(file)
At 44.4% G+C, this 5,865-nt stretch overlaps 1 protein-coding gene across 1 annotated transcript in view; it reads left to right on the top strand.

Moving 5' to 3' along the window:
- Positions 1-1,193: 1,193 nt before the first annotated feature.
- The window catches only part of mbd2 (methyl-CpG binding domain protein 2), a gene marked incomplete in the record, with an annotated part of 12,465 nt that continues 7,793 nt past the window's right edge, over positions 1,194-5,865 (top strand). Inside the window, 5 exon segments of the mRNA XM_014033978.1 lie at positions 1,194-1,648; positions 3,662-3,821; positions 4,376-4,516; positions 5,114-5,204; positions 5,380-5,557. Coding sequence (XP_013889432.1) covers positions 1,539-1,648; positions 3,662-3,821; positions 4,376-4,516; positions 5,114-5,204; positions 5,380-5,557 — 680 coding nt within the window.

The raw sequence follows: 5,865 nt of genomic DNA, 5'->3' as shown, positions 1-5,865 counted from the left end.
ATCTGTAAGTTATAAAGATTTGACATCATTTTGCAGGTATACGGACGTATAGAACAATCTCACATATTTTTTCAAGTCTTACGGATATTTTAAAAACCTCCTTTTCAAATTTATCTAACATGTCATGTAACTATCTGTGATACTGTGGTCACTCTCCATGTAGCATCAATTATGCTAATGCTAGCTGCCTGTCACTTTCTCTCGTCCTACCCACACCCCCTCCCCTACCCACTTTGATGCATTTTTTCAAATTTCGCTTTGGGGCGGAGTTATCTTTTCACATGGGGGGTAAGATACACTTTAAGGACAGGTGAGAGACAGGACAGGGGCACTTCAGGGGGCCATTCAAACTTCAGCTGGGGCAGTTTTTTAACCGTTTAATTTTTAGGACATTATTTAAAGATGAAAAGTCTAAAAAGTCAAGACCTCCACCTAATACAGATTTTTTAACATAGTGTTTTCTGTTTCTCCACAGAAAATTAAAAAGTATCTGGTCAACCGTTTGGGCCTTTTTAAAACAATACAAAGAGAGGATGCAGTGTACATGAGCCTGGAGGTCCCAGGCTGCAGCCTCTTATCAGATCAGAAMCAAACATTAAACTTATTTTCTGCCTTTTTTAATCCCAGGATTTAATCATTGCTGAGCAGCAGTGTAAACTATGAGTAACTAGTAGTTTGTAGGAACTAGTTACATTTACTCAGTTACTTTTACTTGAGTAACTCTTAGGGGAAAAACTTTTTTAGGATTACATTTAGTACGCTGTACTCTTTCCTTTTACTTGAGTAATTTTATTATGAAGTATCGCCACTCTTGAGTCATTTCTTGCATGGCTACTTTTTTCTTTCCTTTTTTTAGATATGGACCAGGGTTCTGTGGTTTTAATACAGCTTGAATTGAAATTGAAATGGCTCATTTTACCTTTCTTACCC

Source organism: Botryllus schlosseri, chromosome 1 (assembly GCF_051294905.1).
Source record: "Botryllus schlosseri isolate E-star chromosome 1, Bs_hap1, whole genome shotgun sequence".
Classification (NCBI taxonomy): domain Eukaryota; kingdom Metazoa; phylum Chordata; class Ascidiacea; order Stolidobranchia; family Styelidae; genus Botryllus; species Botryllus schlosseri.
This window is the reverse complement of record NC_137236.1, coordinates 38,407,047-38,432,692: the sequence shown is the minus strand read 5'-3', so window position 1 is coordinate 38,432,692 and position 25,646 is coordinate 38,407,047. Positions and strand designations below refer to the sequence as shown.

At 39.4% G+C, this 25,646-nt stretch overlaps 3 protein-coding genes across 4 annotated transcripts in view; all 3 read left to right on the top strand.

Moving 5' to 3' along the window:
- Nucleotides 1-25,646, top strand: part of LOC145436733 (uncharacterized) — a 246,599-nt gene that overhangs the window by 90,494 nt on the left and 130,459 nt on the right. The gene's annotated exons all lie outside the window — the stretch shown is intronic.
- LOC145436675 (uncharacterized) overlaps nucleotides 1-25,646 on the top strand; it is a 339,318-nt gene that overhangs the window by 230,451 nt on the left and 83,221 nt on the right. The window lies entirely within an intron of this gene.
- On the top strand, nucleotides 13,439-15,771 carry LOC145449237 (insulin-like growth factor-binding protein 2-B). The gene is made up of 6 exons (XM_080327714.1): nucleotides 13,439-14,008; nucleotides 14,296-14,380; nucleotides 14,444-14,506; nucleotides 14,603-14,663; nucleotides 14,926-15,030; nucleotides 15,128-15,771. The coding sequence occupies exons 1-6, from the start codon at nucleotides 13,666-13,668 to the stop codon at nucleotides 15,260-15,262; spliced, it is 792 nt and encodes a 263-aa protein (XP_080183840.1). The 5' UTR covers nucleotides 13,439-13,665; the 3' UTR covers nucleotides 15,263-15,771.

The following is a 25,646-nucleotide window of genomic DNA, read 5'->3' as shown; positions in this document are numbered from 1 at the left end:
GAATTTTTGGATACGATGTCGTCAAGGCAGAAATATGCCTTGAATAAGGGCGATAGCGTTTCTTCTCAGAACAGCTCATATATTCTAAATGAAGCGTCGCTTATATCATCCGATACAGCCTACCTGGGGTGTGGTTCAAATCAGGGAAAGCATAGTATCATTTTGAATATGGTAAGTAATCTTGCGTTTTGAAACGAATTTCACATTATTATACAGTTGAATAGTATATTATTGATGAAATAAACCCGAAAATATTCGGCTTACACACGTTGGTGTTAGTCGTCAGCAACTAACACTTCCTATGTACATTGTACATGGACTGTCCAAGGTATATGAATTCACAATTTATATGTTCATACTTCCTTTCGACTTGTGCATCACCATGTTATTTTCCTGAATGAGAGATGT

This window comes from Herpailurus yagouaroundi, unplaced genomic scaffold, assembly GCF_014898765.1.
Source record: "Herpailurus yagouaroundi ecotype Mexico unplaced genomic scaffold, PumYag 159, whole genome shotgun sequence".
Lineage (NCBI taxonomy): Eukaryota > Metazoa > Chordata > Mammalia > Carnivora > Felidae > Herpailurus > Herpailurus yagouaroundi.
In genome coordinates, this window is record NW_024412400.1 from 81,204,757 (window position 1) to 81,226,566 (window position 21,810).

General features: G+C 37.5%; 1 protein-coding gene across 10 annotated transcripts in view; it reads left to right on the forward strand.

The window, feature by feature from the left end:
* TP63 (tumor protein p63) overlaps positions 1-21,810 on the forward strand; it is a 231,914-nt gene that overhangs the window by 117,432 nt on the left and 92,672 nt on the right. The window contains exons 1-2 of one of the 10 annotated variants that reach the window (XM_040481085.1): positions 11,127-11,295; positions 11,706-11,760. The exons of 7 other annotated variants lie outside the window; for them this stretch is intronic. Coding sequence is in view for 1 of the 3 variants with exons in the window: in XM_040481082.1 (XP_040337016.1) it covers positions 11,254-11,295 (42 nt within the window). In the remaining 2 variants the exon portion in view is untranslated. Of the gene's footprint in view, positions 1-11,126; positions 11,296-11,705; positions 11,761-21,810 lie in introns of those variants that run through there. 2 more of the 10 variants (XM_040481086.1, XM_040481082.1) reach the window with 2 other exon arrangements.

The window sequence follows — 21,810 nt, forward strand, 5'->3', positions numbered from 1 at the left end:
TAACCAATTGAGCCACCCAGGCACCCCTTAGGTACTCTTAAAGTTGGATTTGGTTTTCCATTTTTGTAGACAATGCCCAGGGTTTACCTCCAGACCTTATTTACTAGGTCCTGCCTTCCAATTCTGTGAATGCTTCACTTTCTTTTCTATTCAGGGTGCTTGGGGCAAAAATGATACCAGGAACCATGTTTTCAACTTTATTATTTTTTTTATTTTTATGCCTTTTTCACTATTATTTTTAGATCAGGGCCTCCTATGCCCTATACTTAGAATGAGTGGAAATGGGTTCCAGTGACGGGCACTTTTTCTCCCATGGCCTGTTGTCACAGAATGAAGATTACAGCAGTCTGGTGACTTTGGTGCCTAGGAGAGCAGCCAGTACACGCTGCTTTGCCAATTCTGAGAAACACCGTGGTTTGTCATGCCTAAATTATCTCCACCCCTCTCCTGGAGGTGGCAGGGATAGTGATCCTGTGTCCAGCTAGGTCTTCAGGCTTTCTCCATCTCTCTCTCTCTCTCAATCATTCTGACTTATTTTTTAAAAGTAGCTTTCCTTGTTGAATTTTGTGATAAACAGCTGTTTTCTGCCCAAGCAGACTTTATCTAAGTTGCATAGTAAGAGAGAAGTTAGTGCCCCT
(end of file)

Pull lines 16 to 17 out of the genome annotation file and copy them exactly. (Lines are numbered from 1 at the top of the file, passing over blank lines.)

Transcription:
The following is a 25,646-nucleotide window of genomic DNA, read 5'->3' as shown; positions in this document are numbered from 1 at the left end:
GAATTTTTGGATACGATGTCGTCAAGGCAGAAATATGCCTTGAATAAGGGCGATAGCGTTTCTTCTCAGAACAGCTCATATATTCTAAATGAAGCGTCGCTTATATCATCCGATACAGCCTACCTGGGGTGTGGTTCAAATCAGGGAAAGCATAGTATCATTTTGAATATGGTAAGTAATCTTGCGTTTTGAAACGAATTTCACATTATTATACAGTTGAATAGTATATTATTGATGAAATAAACCCGAAAATATTCGGCTTACACACGTTGGTGTTAGTCGTCAGCAACTAACACTTCCTATGTACATTGTACATGGACTGTCCAAGGTATATGAATTCACAATTTATATGTTCATACTTCCTTTCGACTTGTGCATCACCATGTTATTTTCCTGAATGAGAGATGT